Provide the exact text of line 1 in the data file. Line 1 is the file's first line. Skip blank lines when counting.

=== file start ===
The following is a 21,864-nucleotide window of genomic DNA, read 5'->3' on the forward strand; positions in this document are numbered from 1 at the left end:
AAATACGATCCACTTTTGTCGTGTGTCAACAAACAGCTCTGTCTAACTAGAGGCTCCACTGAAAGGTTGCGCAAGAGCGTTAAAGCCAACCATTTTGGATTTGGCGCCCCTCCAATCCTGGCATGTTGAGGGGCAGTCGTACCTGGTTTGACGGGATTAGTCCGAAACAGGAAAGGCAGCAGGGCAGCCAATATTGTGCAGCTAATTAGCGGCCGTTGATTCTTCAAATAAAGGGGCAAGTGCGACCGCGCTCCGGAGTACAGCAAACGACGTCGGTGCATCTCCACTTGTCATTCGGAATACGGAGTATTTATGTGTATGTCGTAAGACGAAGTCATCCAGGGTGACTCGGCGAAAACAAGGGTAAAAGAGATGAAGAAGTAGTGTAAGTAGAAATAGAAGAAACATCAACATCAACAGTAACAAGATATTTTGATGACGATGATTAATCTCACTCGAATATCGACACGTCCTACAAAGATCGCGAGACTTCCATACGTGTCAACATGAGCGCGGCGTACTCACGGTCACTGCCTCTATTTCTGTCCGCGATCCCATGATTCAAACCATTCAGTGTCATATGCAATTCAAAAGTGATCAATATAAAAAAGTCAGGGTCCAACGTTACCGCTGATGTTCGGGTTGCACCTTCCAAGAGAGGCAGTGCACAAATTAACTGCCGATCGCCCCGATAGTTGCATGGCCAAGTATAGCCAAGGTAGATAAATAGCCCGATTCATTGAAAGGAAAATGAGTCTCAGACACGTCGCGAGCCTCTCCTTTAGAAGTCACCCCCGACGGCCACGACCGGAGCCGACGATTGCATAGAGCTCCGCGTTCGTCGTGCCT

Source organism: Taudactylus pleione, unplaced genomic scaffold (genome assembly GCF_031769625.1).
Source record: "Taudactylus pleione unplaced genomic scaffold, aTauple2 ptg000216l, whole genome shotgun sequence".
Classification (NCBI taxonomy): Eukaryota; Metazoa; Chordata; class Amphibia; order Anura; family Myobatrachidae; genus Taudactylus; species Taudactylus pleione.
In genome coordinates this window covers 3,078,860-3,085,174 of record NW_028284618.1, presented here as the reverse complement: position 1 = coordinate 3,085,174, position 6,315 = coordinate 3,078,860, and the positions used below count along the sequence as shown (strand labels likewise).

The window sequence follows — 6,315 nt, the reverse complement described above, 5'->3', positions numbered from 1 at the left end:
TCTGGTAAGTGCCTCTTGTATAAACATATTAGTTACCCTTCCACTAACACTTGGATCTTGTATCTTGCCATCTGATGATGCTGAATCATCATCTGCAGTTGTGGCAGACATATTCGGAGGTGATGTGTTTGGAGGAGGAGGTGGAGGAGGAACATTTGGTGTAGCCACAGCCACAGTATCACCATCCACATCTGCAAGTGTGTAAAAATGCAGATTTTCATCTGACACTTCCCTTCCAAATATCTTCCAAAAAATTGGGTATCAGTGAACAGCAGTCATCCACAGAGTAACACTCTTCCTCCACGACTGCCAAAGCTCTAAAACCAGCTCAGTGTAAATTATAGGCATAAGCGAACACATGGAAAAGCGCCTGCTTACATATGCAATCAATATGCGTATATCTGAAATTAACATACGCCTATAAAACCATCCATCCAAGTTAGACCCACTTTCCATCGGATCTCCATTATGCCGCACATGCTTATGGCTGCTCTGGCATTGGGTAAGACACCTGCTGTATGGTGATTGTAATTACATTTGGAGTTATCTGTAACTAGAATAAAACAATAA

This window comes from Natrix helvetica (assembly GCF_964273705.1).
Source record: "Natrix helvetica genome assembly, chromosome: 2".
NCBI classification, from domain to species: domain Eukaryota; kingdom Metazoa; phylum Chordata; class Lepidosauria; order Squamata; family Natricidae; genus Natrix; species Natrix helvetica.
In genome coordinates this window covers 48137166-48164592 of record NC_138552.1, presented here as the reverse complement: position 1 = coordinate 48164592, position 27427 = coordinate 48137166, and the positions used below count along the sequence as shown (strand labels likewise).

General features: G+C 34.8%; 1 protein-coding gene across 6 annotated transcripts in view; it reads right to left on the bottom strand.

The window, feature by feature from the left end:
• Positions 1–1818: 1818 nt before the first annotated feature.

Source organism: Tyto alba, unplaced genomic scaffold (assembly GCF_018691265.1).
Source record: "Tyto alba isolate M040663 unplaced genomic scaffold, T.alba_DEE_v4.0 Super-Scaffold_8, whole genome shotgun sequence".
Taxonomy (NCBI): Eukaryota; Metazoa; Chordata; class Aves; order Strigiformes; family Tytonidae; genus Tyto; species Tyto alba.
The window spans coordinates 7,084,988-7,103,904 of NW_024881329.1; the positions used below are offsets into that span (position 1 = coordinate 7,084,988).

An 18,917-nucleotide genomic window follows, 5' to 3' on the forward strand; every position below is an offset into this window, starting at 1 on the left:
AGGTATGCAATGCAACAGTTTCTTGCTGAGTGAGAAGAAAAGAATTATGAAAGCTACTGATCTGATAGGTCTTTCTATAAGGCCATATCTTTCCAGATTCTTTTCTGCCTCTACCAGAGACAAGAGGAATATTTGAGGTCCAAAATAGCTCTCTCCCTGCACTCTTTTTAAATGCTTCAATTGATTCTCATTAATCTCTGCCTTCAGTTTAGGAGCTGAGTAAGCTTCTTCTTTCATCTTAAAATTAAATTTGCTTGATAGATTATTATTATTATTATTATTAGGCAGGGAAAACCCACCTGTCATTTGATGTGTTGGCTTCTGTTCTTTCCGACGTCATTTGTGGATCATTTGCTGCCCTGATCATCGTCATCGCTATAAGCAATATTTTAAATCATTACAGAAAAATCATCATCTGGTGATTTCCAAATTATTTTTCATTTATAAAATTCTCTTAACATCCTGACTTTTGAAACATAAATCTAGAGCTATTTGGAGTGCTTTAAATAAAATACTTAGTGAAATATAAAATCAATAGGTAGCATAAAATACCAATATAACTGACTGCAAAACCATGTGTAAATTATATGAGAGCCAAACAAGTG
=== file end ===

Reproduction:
The following is a 21,864-nucleotide window of genomic DNA, read 5'->3' on the forward strand; positions in this document are numbered from 1 at the left end: